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 for curried function
From The Free On-line Dictionary of Computing (30 December 2018) :

  curried function
      A function of N arguments that
     is considered as a function of one argument which returns
     another function of N-1 arguments.  E.g. in Haskell we can
     	average :: Int -> (Int -> Int)
     (The parentheses are optional).  A partial application of
     average, to one Int, e.g. (average 4), returns a function of
     type (Int -> Int) which averages its argument with 4.  In
     uncurried languages a function must always be applied to all
     its arguments but a partial application can be represented
     using a lambda abstraction:
     	\ x -> average(4,x)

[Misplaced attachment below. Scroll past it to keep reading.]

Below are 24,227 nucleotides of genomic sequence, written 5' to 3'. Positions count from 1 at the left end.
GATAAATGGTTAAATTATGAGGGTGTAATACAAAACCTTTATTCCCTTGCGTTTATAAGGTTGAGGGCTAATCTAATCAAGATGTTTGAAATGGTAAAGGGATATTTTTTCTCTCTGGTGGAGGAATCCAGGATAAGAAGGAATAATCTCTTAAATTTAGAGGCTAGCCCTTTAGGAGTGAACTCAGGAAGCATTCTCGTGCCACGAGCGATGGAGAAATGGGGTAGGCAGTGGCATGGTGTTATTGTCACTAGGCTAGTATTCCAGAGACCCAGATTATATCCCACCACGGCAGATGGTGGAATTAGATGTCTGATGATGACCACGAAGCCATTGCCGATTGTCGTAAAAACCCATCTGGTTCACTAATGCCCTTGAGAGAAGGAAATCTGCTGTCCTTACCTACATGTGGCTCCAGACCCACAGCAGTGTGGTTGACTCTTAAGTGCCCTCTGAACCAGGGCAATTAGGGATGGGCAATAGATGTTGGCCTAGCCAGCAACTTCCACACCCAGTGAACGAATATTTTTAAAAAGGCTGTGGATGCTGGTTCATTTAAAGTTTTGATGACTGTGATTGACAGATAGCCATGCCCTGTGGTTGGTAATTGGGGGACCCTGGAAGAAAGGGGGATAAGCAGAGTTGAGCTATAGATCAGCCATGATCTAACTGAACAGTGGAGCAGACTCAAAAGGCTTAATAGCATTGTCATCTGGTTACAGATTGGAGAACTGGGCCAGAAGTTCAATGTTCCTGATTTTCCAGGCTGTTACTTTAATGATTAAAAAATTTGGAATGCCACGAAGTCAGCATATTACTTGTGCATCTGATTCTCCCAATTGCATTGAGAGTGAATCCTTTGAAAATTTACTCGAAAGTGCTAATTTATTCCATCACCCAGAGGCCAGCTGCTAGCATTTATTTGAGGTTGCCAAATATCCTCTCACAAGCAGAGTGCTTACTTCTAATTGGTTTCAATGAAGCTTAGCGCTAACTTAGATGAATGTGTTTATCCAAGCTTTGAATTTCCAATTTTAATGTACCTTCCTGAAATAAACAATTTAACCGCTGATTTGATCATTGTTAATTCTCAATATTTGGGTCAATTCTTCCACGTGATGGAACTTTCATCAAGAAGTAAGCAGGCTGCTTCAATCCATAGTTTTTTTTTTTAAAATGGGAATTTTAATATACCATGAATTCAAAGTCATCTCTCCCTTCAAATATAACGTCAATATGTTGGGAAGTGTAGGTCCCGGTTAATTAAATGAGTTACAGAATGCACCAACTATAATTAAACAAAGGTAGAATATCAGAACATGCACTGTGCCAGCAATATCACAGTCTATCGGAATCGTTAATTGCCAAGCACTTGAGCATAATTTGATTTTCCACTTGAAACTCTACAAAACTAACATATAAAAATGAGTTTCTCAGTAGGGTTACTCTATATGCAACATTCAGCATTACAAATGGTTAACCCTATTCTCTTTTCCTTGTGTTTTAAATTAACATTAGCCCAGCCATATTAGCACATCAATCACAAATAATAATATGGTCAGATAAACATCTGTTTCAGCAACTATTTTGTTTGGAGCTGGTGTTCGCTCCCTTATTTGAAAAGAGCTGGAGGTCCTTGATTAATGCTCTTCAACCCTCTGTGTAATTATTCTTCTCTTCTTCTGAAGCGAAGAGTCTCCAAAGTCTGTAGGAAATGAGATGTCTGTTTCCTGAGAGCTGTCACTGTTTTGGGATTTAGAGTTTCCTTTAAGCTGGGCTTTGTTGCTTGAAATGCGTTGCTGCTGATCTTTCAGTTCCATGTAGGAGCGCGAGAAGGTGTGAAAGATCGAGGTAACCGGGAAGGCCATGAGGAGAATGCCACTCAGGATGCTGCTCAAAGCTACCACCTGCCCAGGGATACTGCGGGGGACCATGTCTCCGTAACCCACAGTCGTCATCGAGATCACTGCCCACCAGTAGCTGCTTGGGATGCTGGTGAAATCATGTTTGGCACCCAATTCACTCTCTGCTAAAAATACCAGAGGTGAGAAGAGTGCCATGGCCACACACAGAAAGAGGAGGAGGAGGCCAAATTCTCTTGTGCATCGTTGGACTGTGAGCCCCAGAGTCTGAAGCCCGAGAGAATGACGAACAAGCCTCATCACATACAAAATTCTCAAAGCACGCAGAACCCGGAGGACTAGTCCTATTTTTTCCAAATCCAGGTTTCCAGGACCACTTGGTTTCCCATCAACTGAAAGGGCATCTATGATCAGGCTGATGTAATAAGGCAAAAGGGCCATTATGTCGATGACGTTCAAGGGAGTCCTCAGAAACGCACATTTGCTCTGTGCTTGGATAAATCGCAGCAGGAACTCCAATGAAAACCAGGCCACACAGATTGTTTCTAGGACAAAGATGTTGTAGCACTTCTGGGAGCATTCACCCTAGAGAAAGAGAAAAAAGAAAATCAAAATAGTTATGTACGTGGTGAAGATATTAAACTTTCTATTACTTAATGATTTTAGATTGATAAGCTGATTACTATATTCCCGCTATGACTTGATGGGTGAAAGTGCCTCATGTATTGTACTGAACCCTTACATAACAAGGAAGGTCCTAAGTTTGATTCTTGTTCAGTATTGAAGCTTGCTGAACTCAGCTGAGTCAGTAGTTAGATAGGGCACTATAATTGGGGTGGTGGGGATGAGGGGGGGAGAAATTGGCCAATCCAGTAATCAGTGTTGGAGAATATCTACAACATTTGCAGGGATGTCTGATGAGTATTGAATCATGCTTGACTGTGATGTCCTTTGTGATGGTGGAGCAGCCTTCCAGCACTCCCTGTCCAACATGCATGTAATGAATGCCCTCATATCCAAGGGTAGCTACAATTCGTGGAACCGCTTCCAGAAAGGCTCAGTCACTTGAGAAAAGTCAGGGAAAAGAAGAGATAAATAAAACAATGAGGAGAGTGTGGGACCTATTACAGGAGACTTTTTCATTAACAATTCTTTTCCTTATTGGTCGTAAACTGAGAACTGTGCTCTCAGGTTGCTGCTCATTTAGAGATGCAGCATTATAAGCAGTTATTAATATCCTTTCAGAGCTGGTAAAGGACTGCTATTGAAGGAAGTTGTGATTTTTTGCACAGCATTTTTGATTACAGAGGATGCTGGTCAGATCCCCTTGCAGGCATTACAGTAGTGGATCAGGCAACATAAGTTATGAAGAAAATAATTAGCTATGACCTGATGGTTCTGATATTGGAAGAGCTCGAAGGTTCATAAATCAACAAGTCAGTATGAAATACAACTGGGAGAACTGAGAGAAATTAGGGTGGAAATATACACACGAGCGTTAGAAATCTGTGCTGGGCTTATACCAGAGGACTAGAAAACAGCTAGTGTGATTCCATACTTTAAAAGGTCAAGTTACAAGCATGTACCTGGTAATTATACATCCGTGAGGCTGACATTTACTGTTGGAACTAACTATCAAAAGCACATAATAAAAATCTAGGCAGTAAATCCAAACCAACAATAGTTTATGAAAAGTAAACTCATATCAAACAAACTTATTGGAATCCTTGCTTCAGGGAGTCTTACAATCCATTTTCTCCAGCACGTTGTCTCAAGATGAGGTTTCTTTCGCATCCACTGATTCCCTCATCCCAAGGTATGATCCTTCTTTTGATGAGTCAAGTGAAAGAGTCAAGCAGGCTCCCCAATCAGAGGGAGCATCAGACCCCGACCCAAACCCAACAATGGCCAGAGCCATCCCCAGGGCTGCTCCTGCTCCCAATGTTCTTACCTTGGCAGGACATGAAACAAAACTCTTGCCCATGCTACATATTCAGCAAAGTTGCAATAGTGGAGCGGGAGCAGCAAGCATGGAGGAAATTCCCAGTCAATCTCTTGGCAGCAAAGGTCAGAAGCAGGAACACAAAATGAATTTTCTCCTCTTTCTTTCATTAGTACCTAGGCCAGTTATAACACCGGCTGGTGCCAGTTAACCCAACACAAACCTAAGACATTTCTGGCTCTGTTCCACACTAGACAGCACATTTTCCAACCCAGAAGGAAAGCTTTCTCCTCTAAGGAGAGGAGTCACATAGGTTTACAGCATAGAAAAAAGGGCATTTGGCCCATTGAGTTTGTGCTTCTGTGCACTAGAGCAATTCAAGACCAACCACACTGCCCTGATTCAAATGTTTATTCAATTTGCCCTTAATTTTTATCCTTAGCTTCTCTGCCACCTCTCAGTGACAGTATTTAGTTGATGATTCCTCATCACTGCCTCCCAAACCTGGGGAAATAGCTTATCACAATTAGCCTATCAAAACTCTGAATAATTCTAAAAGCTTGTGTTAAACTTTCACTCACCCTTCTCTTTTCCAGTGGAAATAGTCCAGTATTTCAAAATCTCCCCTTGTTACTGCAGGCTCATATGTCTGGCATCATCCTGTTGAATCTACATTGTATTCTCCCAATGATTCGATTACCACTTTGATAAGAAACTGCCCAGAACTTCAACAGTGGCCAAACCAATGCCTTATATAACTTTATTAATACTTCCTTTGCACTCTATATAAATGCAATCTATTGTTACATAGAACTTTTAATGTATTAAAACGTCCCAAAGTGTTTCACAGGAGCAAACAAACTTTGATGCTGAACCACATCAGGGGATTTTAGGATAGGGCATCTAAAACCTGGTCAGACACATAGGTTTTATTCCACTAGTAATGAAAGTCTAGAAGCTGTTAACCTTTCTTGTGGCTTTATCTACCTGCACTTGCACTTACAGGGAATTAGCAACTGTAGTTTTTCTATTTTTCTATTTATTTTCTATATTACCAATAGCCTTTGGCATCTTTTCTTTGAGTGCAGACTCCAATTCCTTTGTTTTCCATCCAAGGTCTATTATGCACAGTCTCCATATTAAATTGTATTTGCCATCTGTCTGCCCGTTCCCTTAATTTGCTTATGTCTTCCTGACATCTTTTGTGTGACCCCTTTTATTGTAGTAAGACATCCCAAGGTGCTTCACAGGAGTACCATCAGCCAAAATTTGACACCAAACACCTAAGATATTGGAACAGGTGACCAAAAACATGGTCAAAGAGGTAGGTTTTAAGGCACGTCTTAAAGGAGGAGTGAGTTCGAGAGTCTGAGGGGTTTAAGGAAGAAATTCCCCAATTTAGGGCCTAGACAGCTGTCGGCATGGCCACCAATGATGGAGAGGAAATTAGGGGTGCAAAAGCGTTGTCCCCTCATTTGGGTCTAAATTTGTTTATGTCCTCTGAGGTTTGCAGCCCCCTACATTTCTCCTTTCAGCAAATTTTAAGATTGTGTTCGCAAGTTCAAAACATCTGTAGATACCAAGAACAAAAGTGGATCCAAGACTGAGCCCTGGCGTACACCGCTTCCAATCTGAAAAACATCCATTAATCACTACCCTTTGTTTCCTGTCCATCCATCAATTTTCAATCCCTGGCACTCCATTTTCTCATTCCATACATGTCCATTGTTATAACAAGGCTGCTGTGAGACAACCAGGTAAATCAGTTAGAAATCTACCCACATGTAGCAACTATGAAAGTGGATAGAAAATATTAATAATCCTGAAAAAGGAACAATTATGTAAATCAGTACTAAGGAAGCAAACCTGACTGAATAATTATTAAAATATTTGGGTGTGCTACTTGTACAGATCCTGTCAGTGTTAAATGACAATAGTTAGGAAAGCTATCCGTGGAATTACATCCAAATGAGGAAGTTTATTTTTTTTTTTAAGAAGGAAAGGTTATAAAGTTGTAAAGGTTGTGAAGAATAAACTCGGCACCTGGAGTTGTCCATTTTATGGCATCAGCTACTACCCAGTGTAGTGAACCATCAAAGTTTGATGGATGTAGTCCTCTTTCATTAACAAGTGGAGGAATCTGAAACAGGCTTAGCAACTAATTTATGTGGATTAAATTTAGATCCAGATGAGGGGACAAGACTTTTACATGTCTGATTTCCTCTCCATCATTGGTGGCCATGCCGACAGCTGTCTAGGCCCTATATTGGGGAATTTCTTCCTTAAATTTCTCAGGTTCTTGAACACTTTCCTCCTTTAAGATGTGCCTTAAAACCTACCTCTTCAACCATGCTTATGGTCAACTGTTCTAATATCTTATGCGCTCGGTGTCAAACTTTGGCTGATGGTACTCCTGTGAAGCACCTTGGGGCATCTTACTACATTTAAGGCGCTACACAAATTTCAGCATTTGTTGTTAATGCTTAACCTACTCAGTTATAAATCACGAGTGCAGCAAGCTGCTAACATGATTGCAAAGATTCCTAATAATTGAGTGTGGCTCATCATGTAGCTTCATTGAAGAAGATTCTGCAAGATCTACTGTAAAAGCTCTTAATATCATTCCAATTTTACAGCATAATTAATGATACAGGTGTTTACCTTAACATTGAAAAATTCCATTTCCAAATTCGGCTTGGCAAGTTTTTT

Currying is necessary if full laziness is to be applied to
     functional sub-expressions.
     It was named after the logician Haskell Curry but the
     19th-century logician, Gottlob Frege was the first to
     propose it and it was first referred to in ["Uber die
     Bausteine der mathematischen Logik", M. Schoenfinkel,
     Mathematische Annalen. Vol 92 (1924)].
     David Turner said he got the term from Christopher
     Strachey who invented the term "currying" and used it in his
     lecture notes on programming languages written circa 1967.
     Strachey also remarked that it ought really to be called
     Stefan Kahrs  reported hearing somebody in
     Germany trying to introduce "scho"nen" for currying and
     "finkeln" for "uncurrying".  The verb "scho"nen" means "to
     beautify"; "finkeln" isn't a German word, but it suggests "to
     ["Some philosophical aspects of combinatory logic",
     H. B. Curry, The Kleene Symposium, Eds. J. Barwise,
     J. Keisler, K. Kunen, North Holland, 1980, pp. 85-101]

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